Faculty Senate met virtually on October 7 via Microsoft Teams and they were joined by President Neeli Bendapudi.
The annual gavel transfer took place between former Faculty Senate Chair Krista Wallace-Boaz and new Faculty Senate Chair David Schultz.
Wallace-Boaz concluded her two years as chair by praising university faculty members. “Thank you for being so strong and creative. You are agile, you are dedicated, you are student-centered, and I really appreciate each and every one of you,” she said.
President Bendapudi thanked Wallace-Boaz for her years of service as the Faculty Senate Chair, provided updates on COVID-19 and reviewed her position on the university’s commitment to anti-racism.
Experts have warned that overlapping symptoms with the flu may lead to an increase of undiagnosed COVID-19 cases. In order to mitigate incorrect self-diagnoses, it is encouraged that students, staff, and faculty receive a flu vaccine this season. Additional dates for flu shots will soon be offered on campus and announced in upcoming university communications.
Bendapudi also addressed discussions regarding spring break. Fear that students will travel out of state contributes to a heightened risk of exposure and transmission back on campus. After meeting with presidents from all Kentucky universities, Bendapudi reported that institutions state-wide plan to forgo the traditional spring break. A final decision on the observance of spring break is forthcoming.
An e-mail sent out by President Bendapudi in September was also addressed. She acknowledged that some took the e-mail regarding social justice and reform as the president taking a stand against law enforcement.
Bendapudi acknowledged her respect for the Southern Police Institute, citing that she was the first president to attend their graduation in nearly 50 years. She went on to clarify her position on justice reform by stating, “I took the stand that we should not cut ties with LMPD. We believe in education. We need to improve it from within. We need to figure out how to do better.”
Executive Vice President and University Provost Beth Boehm announced that she had employed an Assistant Provost for Adult Learning and Degree Completion. After writing the grant this summer, Boehm was able to secure two years of funding for the new position. Boehm stated that the creation of the position was motivated by the effects of COVID-19 on adults without college degrees.
Boehm said data collected from the midterm semester report showed twice as many students had been marked as at-risk. Boehm then raised the issue of student retention. The report showed a lack of student engagement, attendance and completed assignments. Boehm implored faculty members to contact those students they believe to be at risk in an effort to improve student retention rates.
Results from a survey conducted by the Office of Institutional Effectiveness revealed that students believed faculty was unprepared for online instruction. There were additional complaints that instructor interaction was minimal. Students reported a perceived increase in ‘busy work’ and assigned readings. Boehm stated that many students believed, “… that faculty were piling on more work for students, but not doing more work themselves.” Many students also reported disappointment in the quality of online courses, which contributed to suggestions that the university should reduce tuition.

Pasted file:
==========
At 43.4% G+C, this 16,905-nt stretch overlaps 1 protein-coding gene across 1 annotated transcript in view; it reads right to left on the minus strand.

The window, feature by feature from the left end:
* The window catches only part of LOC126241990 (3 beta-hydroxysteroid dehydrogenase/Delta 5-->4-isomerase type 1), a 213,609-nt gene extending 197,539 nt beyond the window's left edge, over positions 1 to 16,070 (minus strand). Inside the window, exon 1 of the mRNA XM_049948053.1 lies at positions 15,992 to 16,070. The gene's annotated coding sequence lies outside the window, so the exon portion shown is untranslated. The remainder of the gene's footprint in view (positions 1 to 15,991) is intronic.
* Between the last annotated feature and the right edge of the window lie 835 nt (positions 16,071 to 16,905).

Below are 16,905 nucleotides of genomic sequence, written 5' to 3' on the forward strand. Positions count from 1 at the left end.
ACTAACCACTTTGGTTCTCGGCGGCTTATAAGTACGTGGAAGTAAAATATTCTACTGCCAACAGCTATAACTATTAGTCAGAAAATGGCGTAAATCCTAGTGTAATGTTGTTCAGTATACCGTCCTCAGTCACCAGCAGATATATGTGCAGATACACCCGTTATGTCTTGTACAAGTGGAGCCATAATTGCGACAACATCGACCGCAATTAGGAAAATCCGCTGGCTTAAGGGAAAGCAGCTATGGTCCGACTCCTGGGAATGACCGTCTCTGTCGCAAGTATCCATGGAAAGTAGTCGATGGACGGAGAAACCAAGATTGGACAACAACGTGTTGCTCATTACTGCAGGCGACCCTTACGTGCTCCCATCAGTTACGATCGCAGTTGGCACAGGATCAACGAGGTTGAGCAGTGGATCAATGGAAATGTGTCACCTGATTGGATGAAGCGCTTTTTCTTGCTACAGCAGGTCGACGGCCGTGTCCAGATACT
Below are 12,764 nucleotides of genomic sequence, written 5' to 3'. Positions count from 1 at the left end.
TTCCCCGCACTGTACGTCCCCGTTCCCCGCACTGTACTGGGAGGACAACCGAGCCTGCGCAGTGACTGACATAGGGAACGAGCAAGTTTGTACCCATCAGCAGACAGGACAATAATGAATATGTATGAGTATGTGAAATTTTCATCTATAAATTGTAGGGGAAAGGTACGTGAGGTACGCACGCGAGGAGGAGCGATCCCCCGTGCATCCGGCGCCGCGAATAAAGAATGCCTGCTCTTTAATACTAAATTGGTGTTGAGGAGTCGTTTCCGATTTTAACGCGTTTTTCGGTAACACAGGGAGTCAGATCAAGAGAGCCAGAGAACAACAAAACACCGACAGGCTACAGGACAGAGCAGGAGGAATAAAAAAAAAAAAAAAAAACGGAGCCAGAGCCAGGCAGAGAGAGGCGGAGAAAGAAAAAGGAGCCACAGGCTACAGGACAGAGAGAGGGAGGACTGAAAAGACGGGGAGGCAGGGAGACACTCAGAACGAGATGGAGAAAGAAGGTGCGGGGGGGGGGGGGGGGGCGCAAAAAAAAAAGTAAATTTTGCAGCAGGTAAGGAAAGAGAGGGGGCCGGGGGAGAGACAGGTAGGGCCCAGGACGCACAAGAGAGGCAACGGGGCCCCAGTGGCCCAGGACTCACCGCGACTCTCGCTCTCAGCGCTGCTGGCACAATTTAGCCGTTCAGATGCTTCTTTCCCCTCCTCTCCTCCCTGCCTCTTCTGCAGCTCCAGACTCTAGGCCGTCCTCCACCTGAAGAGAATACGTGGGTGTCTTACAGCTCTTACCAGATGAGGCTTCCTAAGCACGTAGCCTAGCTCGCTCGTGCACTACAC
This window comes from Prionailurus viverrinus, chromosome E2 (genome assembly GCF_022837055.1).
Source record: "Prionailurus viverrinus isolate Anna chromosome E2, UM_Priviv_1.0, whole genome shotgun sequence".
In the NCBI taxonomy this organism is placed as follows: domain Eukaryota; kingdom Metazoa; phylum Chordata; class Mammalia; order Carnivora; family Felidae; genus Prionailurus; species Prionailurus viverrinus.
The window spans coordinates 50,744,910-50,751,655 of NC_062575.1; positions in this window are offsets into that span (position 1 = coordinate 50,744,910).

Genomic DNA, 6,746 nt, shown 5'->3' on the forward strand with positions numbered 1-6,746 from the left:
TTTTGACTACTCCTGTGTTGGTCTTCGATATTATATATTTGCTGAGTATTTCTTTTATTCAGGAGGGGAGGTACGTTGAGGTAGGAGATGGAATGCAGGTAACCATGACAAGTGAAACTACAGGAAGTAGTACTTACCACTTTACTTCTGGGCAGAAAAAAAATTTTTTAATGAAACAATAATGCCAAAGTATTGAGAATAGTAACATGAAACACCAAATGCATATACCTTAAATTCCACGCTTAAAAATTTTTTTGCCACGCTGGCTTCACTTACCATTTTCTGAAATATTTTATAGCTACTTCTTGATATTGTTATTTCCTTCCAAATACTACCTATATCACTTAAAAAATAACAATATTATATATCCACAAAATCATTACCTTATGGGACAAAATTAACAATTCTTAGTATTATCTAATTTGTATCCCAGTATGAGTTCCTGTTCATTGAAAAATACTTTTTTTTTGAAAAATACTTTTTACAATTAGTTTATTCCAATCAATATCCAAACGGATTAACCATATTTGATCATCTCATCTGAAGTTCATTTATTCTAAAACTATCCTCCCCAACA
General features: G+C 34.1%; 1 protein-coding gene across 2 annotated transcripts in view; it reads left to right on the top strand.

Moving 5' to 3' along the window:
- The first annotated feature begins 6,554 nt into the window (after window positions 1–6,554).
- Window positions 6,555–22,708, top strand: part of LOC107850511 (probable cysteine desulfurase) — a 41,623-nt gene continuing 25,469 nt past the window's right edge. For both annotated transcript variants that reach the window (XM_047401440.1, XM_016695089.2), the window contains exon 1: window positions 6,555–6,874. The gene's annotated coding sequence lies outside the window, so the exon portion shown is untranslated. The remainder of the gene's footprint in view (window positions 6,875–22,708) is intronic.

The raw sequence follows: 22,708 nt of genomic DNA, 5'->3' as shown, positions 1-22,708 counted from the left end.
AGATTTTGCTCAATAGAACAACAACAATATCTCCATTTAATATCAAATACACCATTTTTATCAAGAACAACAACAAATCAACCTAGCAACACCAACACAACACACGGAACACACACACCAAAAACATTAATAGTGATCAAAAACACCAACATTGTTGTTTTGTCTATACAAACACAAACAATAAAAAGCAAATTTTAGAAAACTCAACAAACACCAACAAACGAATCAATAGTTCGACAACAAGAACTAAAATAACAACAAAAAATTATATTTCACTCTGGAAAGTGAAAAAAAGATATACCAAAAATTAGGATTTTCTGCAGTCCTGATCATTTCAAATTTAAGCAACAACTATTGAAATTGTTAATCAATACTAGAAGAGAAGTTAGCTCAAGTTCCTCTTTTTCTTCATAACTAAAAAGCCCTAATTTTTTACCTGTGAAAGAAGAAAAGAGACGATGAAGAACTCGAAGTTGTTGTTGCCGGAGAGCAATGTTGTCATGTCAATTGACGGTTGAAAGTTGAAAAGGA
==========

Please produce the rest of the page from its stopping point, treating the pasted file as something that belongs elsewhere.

The survey also presented data on students’ preferred methods of instruction. Nearly 35% preferred fully online courses. Roughly the same percentage would rather enroll in hybrid courses, and the remaining 30% opted for a combination of online and hybrid. Boehm assured senators that this data would be taken into consideration by the Academic Scenario Planning Committee when deciding the upcoming spring course schedule.
Senator McIntosh expressed concern that despite faculty flexibility and interactive instruction, most students refused to attend the in-person meetings of hybrid courses, opting to participate online. The senator implored the planning committee to limit the flexibility of hybrid courses in an effort to ensure student attendance and participation.
Boehm shared the senator’s concerns, but she acknowledged that immunocompromised students might require courses only being offered in a hybrid setting. Boehm encouraged faculty to e-mail her any suggestions on the issue, stating that suggestions would be brought before the planning committee.
Faculty Grievance Officer Cedric Powell provided the FGO Annual Report. Powell reported that a total of four grievances had been filed this term. One Type 1 grievance was filed from the School of Law and three Type 2 grievances were filed; two from Arts and Sciences and one from the School of Medicine. Powell went on to say that the Type 1 grievance is in the process of being appealed. One of the grievances from Arts and Sciences has been closed following a settlement between the parties. The other grievance from Arts and Sciences is scheduled for a hearing. The School of Medicine grievance was closed following the submission of findings to the Board of Trustees, who affirmed the decision of termination by the hearing board.